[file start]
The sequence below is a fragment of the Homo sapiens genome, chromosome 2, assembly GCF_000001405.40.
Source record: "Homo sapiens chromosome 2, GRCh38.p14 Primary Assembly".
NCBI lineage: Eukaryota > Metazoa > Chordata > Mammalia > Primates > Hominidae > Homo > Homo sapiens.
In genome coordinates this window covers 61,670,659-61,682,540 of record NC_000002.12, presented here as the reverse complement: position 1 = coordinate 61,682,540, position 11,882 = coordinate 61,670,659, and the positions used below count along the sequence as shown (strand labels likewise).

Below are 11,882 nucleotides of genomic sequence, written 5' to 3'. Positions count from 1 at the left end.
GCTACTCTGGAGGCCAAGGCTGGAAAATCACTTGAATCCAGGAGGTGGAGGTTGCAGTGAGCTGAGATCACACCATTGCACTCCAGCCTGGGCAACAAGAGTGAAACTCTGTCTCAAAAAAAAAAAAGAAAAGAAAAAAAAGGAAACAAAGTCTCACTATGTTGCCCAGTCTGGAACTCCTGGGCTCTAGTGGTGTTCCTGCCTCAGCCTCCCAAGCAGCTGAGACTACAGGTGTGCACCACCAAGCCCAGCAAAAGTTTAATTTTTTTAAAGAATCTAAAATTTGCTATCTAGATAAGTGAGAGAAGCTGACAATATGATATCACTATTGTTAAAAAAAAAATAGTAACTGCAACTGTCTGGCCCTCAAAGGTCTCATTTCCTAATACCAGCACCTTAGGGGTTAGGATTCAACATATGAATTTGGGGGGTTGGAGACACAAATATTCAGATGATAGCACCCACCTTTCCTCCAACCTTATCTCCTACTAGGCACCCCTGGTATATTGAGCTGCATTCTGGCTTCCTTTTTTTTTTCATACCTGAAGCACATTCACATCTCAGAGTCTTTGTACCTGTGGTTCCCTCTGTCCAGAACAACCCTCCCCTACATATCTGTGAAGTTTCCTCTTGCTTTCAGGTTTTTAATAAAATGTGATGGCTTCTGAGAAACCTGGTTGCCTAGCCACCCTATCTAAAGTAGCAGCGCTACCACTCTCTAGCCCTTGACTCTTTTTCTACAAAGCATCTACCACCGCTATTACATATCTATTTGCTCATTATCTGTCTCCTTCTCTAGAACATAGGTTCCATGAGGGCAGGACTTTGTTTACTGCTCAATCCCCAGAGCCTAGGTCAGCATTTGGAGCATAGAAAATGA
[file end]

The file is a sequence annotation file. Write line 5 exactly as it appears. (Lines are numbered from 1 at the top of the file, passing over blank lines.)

Below are 11,882 nucleotides of genomic sequence, written 5' to 3'. Positions count from 1 at the left end.